Last Week (In Watches) Today

2020 is understandably the year of relatively slow watch weeks, but somehow, someway, there is always enough new stuff happening to fill up these pages. So pull up a chair, have a coffee or a cuppa and let’s take a look:

Patek Philippe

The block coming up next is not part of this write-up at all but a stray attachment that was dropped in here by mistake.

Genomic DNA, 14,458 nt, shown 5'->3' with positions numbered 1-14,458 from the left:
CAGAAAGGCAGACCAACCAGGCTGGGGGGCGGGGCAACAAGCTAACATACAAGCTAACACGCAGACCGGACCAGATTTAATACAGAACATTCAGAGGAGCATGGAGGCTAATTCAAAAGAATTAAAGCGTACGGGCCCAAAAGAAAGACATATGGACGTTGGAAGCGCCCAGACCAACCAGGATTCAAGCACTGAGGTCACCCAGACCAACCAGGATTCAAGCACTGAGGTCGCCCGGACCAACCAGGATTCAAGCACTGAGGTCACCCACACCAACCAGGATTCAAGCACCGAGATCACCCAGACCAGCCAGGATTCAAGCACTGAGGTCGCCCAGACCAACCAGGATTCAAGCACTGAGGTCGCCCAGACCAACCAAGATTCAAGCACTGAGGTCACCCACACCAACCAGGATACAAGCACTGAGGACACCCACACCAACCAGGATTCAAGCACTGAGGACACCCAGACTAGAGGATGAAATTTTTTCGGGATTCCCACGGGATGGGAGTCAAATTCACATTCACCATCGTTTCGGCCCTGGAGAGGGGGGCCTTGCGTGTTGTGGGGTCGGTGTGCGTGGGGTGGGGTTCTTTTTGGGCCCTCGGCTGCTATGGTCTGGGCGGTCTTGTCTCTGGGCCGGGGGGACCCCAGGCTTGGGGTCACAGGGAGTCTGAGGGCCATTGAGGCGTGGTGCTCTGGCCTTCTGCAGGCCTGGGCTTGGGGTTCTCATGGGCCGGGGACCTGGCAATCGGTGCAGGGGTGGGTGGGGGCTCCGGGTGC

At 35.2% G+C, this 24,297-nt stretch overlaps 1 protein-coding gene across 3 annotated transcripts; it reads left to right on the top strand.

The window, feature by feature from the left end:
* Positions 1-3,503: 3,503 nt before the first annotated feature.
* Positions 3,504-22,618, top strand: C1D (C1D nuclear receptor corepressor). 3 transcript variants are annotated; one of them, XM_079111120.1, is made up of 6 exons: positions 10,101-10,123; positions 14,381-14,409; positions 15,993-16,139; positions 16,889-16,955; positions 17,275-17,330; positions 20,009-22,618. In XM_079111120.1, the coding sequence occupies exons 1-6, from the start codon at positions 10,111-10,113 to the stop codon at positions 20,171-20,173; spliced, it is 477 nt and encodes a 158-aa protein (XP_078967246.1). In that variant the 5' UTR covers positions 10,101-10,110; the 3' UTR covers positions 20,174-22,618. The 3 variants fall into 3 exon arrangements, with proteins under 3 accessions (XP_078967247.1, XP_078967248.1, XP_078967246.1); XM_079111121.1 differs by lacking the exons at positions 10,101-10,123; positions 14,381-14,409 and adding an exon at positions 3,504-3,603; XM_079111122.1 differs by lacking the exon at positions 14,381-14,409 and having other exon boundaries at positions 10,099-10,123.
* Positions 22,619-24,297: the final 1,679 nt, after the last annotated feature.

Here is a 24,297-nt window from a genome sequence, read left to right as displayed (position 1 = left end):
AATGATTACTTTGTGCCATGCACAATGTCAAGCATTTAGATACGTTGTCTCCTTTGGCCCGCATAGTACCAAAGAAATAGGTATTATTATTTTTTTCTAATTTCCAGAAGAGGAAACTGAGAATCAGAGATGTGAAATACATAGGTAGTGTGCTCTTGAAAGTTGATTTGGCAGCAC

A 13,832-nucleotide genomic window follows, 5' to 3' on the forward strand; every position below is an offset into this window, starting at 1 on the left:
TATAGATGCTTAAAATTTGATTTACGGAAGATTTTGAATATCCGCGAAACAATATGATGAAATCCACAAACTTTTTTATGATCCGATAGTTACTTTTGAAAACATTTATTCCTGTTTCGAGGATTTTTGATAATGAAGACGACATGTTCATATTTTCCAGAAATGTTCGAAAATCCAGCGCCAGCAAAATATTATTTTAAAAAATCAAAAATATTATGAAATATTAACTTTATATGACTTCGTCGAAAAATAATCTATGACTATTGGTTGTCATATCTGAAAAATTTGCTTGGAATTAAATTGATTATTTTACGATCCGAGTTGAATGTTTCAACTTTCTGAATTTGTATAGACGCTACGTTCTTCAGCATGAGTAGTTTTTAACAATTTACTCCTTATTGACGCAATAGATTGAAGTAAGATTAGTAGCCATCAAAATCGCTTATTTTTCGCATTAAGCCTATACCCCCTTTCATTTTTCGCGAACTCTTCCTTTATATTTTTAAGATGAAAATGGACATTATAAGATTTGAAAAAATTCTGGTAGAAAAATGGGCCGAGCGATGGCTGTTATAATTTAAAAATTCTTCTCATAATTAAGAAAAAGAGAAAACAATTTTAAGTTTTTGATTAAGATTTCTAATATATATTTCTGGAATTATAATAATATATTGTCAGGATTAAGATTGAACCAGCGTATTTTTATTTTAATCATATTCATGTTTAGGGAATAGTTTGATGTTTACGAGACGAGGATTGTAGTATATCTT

Probably the biggest release this past week came from our friends over at Patek Philippe, who released an increasingly uncommon steel watch to commemorate the opening of their new, state-of-the-art headquarters in Plan-les-Ouates, on the outskirts of Geneva. This is part of an ongoing effort by Patek Philippe, started by Philippe Stern way back in 1996, to consolidate all aspects of their watchmaking under one roof. Prior to this initiative, there had been over a dozen important manufacturing sites for Patek Philippe, scattered all over Geneva. The new PP6 building is a 10-story (four of them underground), 50,000 square meter behemoth, complete with an 880 seat restaurant and underground parking garage for 635 vehicles in a city with notoriously restrictive parking regulations. The PP6 building even has space for a larger watchmaking institute to meet the company’s training needs, everything from basic to advanced training skills. To commemorate the opening of this new headquarters, say hello to the Patek Philippe Calatrava Ref. 6007A-001. You can read all about the limited-edition, (dress?) watch over in Dave Sergeant’s excellent write-up here. Limited to 1,000 pieces. $28,000 Patek Philippe